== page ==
Slow delta wings?

Discussion in 'Aircraft Design / Aerodynamics / New Technology' started by deskpilot, Jul 21, 2009.

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  1. May 30, 2010 #61

    deskpilot

    deskpilot

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    We're apparently both in the same boat here. I'm not at all sure if my design will be dependent on delta lift or not. I have not settled on an airfoil yet and I guess that's a vital part of the equation. However, whatever I choose, the internal structure needs to have some 'form' in my mind. Although I started with the D.D. as a basis, it's wing design does suit my needs, it barely has a spar of any sort.

    I've spent some time today making a simplified model of what I have in mind. My question would be, will spars of this configuration be able to prevent any twisting? bearing mind that the outer wing is removable. I'm thinking of wooden spars and foam ribs on 3-400 centers. The spars will won't be as high as in my model and will be boxed where they enter the stub wings.
     

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  2. May 30, 2010 #62

    addaon

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    Your design is much more likely to benefit from vortex lift than mine is, for a few reasons - the main one being your strakes. But that becomes a much harder analysis problem.

    Without the exact geometry it's hard to run the numbers, but I'd suspect that you're looking at an overall wing CL_max in the neighborhood of 1.0 (0.8 to 1.2, call it, ignoring vortex lift). This is hugely dependent on wing geometry, and amount of reflex at stall; it's somewhat less dependent on actual airfoil (as long as it's sane), washout, etc. in such a low-aspect ratio wing.

    Now, I don't have the numbers for your design; but say that you consider it absolutely critical that you hit 45 kts stall, so you want to be able to do that with a CL_max of 0.9 and no vortex lift. Further, suppose your MTOW is 900 lbs. You must have 131 ft^2 of wing area. Of course, as any of those numbers (MTOW, wing area and geometry, stall speed) vary, the others will as well.

    So, if that's about what your design is drawn for, and 45 kts is your only stall requirement, just make sure that you'll get at least that CL_max without vortex lift, and more on. If you were hoping for a significantly smaller wing, something's got to give, or you have to do enough analysis to estimate and count on the vortex lift you'll get.
     
  3. May 31, 2010 #63

    deskpilot

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    Cheers Addaon, I'll have to re-run my numbers as the wing dimensions have changed during all my alterations. I much appreciate your guidance on matters that I have no experience.
     
  4. May 31, 2010 #64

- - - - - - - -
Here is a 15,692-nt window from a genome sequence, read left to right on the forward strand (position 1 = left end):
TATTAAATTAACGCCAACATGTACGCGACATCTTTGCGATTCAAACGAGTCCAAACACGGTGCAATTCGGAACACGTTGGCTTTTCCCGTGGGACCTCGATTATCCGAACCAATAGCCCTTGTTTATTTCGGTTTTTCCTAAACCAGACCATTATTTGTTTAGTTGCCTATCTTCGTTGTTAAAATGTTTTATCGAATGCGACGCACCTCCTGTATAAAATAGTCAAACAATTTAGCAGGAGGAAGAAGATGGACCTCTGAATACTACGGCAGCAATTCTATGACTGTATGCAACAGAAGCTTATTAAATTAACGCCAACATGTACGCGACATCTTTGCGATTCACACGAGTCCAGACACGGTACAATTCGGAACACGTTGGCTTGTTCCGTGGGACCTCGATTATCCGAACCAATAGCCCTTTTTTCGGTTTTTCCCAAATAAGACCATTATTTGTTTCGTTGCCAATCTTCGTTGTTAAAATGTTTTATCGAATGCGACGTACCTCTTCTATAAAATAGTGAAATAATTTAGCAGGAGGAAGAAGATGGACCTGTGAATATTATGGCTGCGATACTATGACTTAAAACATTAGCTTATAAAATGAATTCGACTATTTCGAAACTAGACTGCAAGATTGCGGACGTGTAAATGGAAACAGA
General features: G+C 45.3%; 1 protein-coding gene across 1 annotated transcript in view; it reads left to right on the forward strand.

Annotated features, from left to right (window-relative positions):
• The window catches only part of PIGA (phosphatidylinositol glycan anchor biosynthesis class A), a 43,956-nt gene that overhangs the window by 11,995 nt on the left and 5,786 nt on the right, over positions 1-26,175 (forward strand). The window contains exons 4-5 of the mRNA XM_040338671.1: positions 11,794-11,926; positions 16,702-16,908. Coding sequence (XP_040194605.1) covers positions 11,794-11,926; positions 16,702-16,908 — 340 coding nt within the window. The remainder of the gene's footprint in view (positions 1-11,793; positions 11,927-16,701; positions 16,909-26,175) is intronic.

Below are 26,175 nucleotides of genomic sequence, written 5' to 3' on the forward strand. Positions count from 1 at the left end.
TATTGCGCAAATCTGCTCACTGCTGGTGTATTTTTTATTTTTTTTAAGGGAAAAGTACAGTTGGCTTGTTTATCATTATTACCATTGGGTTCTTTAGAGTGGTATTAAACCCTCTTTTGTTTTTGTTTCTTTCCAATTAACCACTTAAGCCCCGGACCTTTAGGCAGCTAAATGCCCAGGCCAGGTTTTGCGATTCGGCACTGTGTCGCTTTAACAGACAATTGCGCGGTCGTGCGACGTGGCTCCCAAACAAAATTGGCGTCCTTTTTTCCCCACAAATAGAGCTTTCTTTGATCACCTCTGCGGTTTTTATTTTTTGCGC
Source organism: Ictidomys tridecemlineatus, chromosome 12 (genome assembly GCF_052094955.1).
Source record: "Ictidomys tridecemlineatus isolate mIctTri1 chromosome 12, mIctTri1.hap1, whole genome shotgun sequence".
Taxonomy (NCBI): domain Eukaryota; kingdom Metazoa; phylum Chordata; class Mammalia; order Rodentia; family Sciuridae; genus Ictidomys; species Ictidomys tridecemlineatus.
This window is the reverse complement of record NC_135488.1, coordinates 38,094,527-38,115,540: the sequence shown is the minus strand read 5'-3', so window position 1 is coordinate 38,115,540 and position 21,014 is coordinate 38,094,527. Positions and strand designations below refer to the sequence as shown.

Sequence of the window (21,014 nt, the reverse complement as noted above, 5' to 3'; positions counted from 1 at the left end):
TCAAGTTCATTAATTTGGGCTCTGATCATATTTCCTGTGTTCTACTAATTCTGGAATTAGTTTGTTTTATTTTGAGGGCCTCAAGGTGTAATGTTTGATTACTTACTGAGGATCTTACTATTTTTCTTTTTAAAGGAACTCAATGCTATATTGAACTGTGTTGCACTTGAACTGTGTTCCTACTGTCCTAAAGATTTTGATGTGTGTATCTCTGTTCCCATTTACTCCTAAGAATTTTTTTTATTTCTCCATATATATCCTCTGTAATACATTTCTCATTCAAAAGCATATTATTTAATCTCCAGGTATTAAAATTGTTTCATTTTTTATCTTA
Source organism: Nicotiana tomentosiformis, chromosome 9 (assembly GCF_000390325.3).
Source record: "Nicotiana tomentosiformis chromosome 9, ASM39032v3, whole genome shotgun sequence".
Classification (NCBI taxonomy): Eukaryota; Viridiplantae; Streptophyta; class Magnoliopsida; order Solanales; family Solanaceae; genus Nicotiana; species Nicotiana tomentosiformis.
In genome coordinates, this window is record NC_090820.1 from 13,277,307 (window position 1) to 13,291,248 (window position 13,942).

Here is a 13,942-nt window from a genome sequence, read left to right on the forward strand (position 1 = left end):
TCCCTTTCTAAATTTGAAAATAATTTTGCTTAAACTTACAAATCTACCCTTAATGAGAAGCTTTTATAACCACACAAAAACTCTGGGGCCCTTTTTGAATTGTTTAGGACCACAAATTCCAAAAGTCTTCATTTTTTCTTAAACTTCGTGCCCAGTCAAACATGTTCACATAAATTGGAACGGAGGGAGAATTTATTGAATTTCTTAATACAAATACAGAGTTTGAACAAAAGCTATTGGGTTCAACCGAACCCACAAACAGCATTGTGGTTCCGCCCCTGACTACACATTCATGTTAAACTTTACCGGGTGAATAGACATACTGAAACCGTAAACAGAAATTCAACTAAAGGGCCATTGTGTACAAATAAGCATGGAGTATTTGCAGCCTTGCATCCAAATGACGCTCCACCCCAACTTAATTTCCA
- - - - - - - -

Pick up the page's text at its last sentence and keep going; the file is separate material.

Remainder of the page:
addaon

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    Just keep in mind I haven't built one of these things either (yet), and that there are enough differences between our designs that some of my off-the-cuff remarks might be badly wrong. Before making decisions based on what I'm saying, double-check!
     
  5. Jun 1, 2010 #65

    deskpilot

    deskpilot

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    Latest rendition, but missing it's rudders...ooops

    [​IMG]
     
  6. Jun 1, 2010 #66

    addaon

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    I'm concerned by the channel between your verticals and fuselage. Seems like worst-case for interference drag. Even if you're planning on staying with twin verticals, I'd mount them on the fuse.
     
  7. Jun 1, 2010 #67

    deskpilot

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    Already played with that, looks terrible. Mounting on the fuse side also leads to poor air flow. The only thing I would do is move them a bit further out, say to the edge of the stub wings. They would then have to be removed for trailering. Of coarse, on the real thing, I would include base fairings and, although not initially planned, the fuse to wing join could be faired as well. As they say, all designs are a compromise.
     
  8. Jun 1, 2010 #68

    addaon

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    Yep. Or just make the fuse wider.
     
  9. Jun 2, 2010 #69

    deskpilot

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    No, no ,no. I'll stick with a wider stance, although on second thought, I think this might be too wide.

    [​IMG]
     
  10. Jun 2, 2010 #70

    Starman

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    I think those tails are still too close to the cabin sides and will still cause interference. It would probably be better to put them on the cabin like Addaon said, but then they would cause interference with each other.